Since its introduction nearly 30 years ago, PCR has become a fundamental laboratory technique in molecular biology. Initially requiring only a few reagents, a source of heat, and time for manual thermocycling, PCR technology has since spurred an industry focused on automating and improving thermocycling, developing instrumentation for real-time quantitative monitoring of amplification reactions, and enhancing the properties of polymerases.
With this in mind, the editors at BioTechniques identified our favorite PCR methods published in 2012. From a new RT-PCR method for strand-specific quantification of gene expression to a PCR-based screening approach for more rapidly identifying bacterial virulence genes, these methods show the power and progress of PCR.
Lin Feng, Susanna Lintula, Tho Huu Ho, Maria Anastasina, Annukka Paju, Caj Haglund, Ulf-Håkan Stenman, Kristina Hotakainen, Arto Orpana, Denis Kainov, and Jakob Stenman,BioTechniques, Vol. 52, No. 4, April 2012, pp. 263–270
Although we have known for years that gene expression is controlled through DNA structure and sets of proteins capable of binding regulatory sequences, recent studies have also demonstrated the importance of antisense transcription and non-coding RNAs in gene regulation. In fact, techniques such as RNA-seq are improving our basic understanding of the wide variety of RNA transcripts present in cells. These findings have led to a growing interest in understanding bidirectional transcription and compensating for this when measuring strand-specific transcript levels in cells. With its sensitivity, RT-PCR is particularly attractive for detecting nucleic acids present at low copy numbers. However, specificity can be a problem for these assays with variation believed to come from the reverse transcription step. Specific priming has been compared between random hexamer and oligo(dT) primers, but the success rates appear to be largely template dependent. Primer-independent reverse transcription complicates strand-specific detection, resulting in large portions of the PCR product coming from the undesired strand. Writing in the April 2012 issue of BioTechniques, Feng et al. introduce a strand-specific RT-PCR methodology that relies on the use of reverse transcription primers where 4-7 adenine or thymine residues are replaced with cytosine or guanine, or vice versa, creating a 3-5oC change in melting temperature of the resulting PCR amplicon. Reverse transcription is then followed by gene specific qPCR and melting curve analysis. The secret to strand-specificity lies in those sequence modifications present on all primer-initiated cDNA transcripts since these allow quantitative separation of primer-initiated vs. non-specific primer-independent transcripts using melting curve analysis. Feng and his colleagues demonstrated this by quantifying the plus and minus strands of the PB2 gene during flu virus replication in cell culture. In the end, this new approach will prove valuable for researchers requiring accurate quantification of strand-specific mRNA expression.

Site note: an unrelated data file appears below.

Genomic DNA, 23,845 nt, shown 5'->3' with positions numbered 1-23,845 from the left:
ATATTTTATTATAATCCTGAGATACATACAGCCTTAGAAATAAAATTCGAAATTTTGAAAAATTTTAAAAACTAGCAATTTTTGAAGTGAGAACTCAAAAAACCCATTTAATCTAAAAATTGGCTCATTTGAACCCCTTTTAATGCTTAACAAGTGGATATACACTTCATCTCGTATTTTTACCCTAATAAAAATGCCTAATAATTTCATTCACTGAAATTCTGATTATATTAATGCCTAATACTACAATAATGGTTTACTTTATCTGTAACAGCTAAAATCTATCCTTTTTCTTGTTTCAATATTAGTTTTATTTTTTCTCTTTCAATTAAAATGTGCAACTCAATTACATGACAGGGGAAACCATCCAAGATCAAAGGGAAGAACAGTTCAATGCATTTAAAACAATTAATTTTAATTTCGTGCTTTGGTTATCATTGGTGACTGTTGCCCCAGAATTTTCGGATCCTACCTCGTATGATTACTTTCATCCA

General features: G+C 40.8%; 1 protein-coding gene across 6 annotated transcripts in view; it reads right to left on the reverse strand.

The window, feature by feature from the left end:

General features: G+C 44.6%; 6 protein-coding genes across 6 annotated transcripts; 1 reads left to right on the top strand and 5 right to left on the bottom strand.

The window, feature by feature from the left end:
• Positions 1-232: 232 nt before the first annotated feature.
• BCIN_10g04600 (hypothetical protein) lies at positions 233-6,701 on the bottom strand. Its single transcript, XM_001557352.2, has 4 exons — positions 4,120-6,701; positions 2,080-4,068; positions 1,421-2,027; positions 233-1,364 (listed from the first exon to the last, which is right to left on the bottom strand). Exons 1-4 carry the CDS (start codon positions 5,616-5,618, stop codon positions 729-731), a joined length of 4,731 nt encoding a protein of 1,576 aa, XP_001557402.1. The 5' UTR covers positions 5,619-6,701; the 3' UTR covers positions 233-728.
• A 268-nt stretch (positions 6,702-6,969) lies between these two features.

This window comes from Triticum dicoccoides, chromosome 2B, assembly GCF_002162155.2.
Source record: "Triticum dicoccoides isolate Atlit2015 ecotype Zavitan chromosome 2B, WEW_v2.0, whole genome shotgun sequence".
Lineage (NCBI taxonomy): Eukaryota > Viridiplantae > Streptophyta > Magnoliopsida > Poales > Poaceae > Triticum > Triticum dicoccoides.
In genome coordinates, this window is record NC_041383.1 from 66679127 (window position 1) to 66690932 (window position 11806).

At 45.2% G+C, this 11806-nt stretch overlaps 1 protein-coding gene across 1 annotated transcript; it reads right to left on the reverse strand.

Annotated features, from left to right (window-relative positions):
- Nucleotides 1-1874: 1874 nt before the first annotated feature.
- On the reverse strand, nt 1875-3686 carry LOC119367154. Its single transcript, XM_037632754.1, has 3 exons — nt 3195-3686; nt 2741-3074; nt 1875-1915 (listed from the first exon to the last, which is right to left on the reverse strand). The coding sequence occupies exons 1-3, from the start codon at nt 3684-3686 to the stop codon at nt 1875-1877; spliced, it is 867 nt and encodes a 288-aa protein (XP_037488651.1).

Ana Henriques, Filipe Carvalho, Rita Pombinho, Olga Reis, Sandra Sousa, and Didier Cabanes, BioTechniques Rapid Dispatches, doi:10.2144/000113906
The ability of a pathogen to successfully infect a host depends on a number of variables. Identifying these critical virulence factors is of public health interest, but such efforts can be delayed by the need for expensive or complicated methods requiring highly trained personnel, dedicated facilities, or large numbers of animal models for testing. The search for virulence factors can be approached through the use of directed or random gene disruption strategies to generate mutant strains whose phenotypes can be analyzed in individual host animals. However, this approach requires many animals and sacrifices in terms of scale or specificity of the target genes. To provide an alternative that would allow the study of specifically targeted genes in a reduced number of animals, Henriques et al. designed a PCR-based method for virulence screening that provides a relative quantification of individual mutants from a pool of bacteria. The authors first cultured individual tagged bacterial mutants (insertion or deletion mutants) and then pooled their mutants in equal portions for inoculation into a group of mice. Following infection, the bacteria were recovered from mouse spleen and liver and the relative abundance of each mutant was calculated using conventional colony PCR with carefully designed primers. This new approach was able to easily distinguish virulence-attenuated mutants from the pool of recovered bacteria, demonstrating that PCR screening of pooled mutants is a rapid and sensitive means to initially identify virulence factors while significantly reducing the time and number of animals required.
It is clear to see from our 2012 PCR picks that PCR remains a versatile technique applicable to a wide range of studies that will likely continue to develop in the coming years as our research needs evolve.